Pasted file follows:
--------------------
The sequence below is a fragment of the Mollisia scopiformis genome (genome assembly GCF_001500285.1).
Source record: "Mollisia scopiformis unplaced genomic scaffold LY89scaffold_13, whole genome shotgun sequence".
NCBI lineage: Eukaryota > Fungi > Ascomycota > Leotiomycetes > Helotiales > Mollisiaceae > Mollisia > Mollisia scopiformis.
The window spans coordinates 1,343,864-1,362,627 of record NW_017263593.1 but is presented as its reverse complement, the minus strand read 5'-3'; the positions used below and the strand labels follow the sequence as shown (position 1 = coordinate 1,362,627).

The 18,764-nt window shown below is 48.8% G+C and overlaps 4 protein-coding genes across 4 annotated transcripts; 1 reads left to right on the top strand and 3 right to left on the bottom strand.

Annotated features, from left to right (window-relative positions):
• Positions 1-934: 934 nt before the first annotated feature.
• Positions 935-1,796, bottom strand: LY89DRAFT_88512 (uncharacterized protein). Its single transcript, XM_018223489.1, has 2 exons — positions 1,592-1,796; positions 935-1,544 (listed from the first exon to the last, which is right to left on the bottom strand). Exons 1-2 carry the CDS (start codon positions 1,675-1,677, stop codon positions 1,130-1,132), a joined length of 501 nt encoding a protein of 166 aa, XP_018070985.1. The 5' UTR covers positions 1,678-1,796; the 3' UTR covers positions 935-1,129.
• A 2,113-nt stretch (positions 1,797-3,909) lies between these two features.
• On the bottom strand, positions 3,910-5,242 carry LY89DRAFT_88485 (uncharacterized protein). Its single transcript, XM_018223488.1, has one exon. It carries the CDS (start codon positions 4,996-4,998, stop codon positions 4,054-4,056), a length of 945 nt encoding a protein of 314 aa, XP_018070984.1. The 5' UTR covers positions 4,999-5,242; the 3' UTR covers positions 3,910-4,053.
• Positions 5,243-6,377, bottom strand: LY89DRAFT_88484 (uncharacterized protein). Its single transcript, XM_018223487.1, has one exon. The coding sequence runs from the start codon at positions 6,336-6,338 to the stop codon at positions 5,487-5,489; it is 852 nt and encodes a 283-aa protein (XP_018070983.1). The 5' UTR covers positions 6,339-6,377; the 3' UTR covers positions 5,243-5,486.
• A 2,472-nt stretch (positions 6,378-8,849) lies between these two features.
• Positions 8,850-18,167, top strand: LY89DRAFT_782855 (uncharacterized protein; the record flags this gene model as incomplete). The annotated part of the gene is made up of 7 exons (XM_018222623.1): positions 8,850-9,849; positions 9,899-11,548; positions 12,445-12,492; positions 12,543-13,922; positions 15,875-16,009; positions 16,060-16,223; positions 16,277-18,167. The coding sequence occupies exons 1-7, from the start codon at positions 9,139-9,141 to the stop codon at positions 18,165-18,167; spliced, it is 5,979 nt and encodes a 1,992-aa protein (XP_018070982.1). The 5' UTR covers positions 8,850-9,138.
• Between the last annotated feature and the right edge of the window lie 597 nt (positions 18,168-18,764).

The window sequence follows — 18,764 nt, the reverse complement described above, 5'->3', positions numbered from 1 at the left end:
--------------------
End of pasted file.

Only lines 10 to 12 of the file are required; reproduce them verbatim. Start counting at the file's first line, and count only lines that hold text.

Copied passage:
• On the bottom strand, positions 3,910-5,242 carry LY89DRAFT_88485 (uncharacterized protein). Its single transcript, XM_018223488.1, has one exon. It carries the CDS (start codon positions 4,996-4,998, stop codon positions 4,054-4,056), a length of 945 nt encoding a protein of 314 aa, XP_018070984.1. The 5' UTR covers positions 4,999-5,242; the 3' UTR covers positions 3,910-4,053.
• Positions 5,243-6,377, bottom strand: LY89DRAFT_88484 (uncharacterized protein). Its single transcript, XM_018223487.1, has one exon. The coding sequence runs from the start codon at positions 6,336-6,338 to the stop codon at positions 5,487-5,489; it is 852 nt and encodes a 283-aa protein (XP_018070983.1). The 5' UTR covers positions 6,339-6,377; the 3' UTR covers positions 5,243-5,486.
• A 2,472-nt stretch (positions 6,378-8,849) lies between these two features.